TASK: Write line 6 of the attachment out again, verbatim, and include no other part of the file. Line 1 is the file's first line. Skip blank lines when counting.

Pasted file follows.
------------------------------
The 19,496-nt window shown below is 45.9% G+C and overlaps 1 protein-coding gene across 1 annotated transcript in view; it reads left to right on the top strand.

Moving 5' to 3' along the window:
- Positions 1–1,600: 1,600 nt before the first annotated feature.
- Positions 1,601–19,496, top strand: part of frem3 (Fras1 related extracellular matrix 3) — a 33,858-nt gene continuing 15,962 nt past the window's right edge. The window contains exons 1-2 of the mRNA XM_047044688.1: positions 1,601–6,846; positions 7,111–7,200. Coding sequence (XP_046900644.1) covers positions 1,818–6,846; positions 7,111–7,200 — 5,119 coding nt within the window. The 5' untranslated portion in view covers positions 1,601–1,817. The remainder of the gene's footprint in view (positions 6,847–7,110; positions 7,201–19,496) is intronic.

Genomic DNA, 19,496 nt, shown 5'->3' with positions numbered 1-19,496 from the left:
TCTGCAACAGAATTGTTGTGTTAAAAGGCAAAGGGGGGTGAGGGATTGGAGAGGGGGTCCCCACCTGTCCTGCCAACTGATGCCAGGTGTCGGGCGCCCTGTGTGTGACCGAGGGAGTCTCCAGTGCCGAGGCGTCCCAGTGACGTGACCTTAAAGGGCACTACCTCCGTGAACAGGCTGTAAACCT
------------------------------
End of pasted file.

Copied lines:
TCTGCAACAGAATTGTTGTGTTAAAAGGCAAAGGGGGGTGAGGGATTGGAGAGGGGGTCCCCACCTGTCCTGCCAACTGATGCCAGGTGTCGGGCGCCCTGTGTGTGACCGAGGGAGTCTCCAGTGCCGAGGCGTCCCAGTGACGTGACCTTAAAGGGCACTACCTCCGTGAACAGGCTGTAAACCT